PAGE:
A new collaboration between the Hermitage Artist Retreat and the Van Wezel Foundation, Unscripted, is offering participants an intimate peek inside the works-in-progress of artistic minds. The series, which opened Thursday evening with an appearance/performance by flutist Claire Chase via Zoom from her Brooklyn apartment, aims to offer an interactive experience conveying “Arts from the Inside Out,” and will range in venues and disciplines as it continues.
The foundation’s CEO, Cheryl Mendelson, and the Hermitage Artist Retreat’s artistic director and CEO, Andy Sandberg, welcomed about 70 interested audience members to the experience, which took place via a Zoom link sent by an email invitation. Recipients signing up did not know until they RSVPed who the evening’s artist would be, but many of them were probably already familiar with Chase, a MacArthur Genius who has been in residence at the Manasota Key artist retreat before. (Other Hermitage artists will be featured in future.)
Chase spoke a bit about a current project she’s working on with composer Marcos Balter and others, a musical drama centered on the Greek god Pan, before playing two excerpts from the new piece, backed by electronic music. The work is conceived as a collaboration not only with professionals but with community members in an ensemble utilizing tuned wineglasses, wine bottles, bamboo chimes, triangles and more, meaning it will be slightly different each time it’s performed.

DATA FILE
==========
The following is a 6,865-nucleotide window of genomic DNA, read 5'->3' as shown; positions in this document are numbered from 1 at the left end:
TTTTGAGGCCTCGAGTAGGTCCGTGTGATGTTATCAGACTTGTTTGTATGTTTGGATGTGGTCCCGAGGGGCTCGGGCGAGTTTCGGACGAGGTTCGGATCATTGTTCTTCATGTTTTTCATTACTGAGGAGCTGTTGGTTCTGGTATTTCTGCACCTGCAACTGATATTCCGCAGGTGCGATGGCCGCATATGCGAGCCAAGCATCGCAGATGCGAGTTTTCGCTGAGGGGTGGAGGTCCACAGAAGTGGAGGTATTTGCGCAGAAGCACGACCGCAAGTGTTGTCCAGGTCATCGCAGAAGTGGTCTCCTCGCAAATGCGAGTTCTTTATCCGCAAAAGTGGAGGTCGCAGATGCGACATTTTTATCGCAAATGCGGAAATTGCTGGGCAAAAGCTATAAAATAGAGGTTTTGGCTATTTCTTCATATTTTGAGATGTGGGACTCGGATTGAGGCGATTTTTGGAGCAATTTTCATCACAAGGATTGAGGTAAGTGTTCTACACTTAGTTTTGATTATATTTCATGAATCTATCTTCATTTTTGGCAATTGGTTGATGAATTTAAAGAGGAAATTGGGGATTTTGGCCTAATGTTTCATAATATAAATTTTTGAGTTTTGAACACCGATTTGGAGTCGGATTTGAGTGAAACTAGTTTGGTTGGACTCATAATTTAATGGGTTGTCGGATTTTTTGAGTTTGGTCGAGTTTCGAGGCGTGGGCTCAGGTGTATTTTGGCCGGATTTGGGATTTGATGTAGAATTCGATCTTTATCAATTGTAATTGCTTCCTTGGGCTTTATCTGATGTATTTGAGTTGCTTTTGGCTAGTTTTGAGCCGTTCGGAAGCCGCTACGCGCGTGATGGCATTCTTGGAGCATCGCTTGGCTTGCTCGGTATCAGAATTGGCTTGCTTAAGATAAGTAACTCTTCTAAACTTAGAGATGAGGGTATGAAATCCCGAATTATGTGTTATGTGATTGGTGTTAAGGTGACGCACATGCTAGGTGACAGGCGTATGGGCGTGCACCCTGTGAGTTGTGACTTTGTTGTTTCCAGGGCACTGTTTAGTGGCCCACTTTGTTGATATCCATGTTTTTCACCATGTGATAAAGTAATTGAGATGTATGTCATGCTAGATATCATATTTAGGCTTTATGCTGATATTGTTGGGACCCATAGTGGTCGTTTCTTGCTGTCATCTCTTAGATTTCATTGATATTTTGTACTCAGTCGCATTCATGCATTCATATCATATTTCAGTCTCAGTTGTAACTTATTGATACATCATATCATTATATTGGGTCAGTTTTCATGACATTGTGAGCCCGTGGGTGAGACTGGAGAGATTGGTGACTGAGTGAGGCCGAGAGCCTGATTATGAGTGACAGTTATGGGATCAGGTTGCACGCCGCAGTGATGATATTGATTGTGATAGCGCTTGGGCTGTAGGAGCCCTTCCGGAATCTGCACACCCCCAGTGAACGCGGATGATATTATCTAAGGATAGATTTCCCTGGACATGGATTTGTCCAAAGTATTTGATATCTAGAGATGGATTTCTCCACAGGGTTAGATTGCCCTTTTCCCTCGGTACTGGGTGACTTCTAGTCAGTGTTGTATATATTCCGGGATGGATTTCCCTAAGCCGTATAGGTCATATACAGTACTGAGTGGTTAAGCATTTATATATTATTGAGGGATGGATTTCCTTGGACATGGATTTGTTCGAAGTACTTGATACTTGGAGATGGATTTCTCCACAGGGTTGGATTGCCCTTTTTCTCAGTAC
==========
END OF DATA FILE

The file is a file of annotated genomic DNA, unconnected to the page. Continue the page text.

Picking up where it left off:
“We want it to sound improvised, but I’d say 93 to 98 percent is written down note for note,” said Chase. The musician, called “the most important flutist of our time” by The New York Times, took questions and comments from the audience via a chat option on Zoom, including one about what it’s like to perform in a home environment rather than onstage.
“I try to think of the space itself as an extension of the instrument,” she explained, adding that while she has been teaching and performing online since the coronavirus pandemic hit, as well as recording, she has missed “being with humans and feeling alive in a room” such as a concert hall.
She also spoke briefly about a 23-year-long project called Density 2036, for which she has been commissioning pieces using the flute since 2013. Ultimately, in 2036, all the pieces in the project will be performed in a marathon sitting.
That’s work she said has also “cooked” at the Hermitage—as have new creations in theater and the visual arts by a wide range of artists over the years. To learn more about Unscripted programs, and how you can become involved, stay updated at vwfoundation.org and hermitageartistretreat.org.